Encyclopædia Britannica, Ninth Edition/Elizabeth (4.)

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From volume VIII of the work.
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ELIZABETH, originally Elizabethtown, a city of the

United States, capital of Union county, New Jersey, is situated eleven miles W.S.W. of New York, on the Elizabeth river, near its junction with Staten Sound. It is a well-built and flourishing place, and possesses twenty-eight churches, a Roman Catholic nunnery, a Court-house and county jail, a city hall, two high schools, a business college, a Collegiate school, an almshouse, and an orphan asylum. Besides a great establishment for the manufacture of the “Singer” sewing machine, there are breweries, foundries, potterics, and factories for edge-tools, saws, stoves, carriages, oil-cloth, &c. The port, which is open to vessels of 300 tons, is one of the greatest coal-shipping depots in the United States, forming, as it does, the outlet for the Pennsylvanian fields. The town dates from 1665; it was the capital of New Jersey from February 1755 to September 1790, and obtained its city charter in 1865. Population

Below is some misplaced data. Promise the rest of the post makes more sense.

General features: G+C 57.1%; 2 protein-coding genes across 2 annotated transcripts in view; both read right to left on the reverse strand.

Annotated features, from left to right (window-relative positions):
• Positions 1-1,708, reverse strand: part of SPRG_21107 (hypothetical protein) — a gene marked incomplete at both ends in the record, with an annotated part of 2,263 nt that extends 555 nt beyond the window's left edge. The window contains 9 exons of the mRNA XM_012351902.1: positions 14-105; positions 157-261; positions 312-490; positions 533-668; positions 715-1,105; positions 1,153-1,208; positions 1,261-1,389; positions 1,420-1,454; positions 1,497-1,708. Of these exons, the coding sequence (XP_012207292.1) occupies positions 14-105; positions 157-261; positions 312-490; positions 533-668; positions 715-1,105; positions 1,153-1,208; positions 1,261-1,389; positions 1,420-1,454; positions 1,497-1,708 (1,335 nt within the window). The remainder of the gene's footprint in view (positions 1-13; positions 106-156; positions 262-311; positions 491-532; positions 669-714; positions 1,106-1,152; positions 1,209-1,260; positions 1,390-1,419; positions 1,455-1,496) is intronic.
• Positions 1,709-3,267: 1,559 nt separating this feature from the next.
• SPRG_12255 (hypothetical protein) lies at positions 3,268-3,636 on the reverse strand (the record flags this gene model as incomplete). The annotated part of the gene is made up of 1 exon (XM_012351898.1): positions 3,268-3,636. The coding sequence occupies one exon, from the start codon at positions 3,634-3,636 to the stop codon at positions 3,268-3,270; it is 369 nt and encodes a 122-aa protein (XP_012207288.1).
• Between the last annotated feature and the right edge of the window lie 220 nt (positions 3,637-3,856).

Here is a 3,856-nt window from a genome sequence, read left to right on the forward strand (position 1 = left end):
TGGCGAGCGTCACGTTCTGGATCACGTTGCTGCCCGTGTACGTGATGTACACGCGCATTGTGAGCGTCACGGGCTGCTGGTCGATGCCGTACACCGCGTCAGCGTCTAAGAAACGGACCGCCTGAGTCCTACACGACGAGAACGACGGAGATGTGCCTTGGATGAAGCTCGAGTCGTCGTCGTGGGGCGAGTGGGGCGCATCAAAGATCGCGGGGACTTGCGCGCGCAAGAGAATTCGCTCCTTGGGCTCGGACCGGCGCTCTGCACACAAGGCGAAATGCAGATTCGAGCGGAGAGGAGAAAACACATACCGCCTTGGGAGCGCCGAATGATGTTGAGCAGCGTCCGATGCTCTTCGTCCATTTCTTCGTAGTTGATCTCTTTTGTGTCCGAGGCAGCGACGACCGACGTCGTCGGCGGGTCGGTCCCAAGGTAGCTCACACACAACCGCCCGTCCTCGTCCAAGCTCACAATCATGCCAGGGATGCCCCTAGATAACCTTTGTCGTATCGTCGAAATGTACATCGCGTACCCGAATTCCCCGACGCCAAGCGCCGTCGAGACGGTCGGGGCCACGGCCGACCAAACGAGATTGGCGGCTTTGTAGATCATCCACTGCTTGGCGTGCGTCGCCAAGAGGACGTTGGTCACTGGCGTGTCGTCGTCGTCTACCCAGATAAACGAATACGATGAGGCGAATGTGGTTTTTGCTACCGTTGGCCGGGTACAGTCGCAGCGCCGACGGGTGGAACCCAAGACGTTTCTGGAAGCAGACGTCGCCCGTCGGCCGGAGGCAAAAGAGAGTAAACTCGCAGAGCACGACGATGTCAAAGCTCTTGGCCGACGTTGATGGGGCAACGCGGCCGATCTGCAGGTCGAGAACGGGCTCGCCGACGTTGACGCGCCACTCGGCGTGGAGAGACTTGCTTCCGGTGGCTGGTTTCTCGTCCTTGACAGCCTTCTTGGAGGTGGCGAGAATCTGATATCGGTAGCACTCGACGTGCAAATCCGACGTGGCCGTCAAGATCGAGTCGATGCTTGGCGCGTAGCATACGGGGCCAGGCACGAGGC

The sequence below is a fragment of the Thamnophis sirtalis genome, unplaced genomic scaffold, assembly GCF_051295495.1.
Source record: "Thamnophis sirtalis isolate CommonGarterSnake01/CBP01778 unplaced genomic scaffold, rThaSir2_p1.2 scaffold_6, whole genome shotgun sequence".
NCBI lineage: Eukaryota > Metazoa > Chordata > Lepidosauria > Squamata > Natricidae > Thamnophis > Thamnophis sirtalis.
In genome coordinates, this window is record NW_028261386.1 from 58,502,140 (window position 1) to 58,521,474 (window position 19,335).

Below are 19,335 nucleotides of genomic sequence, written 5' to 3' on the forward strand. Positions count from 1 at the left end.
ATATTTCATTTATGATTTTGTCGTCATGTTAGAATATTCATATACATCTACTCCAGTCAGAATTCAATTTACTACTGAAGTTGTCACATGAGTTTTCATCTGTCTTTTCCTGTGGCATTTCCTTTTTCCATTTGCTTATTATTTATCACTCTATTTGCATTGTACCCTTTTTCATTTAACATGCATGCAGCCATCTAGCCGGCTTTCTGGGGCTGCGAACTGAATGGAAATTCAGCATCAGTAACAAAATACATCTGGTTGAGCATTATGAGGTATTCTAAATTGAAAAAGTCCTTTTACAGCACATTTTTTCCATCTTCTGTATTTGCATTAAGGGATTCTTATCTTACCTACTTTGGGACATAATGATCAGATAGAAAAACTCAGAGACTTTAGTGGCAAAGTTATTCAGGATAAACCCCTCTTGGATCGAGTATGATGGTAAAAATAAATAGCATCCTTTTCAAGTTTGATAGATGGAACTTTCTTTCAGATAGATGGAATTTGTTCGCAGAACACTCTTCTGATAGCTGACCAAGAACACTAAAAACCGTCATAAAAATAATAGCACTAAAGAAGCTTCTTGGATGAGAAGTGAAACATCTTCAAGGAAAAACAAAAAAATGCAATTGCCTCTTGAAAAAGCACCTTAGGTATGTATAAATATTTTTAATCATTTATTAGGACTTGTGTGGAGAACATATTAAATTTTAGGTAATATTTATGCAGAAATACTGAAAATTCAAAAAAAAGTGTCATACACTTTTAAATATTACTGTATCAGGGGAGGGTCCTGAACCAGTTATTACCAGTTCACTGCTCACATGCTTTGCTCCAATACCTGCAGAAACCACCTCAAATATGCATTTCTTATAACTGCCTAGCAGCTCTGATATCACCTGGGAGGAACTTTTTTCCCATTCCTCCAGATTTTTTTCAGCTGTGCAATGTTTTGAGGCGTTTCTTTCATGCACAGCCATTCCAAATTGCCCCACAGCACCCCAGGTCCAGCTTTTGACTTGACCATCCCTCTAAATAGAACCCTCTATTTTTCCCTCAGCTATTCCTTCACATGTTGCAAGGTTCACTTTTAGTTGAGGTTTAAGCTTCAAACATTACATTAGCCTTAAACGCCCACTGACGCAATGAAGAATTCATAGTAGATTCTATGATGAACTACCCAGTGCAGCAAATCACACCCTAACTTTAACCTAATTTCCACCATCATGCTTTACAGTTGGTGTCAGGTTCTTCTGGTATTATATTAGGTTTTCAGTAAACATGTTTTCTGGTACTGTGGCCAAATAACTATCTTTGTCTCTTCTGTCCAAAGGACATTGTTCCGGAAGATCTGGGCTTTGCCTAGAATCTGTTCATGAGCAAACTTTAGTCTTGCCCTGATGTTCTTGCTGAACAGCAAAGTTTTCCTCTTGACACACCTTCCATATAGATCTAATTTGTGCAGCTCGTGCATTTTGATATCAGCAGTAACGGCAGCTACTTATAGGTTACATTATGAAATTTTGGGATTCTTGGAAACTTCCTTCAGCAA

in 1850, 5583; in 1870, 20,832.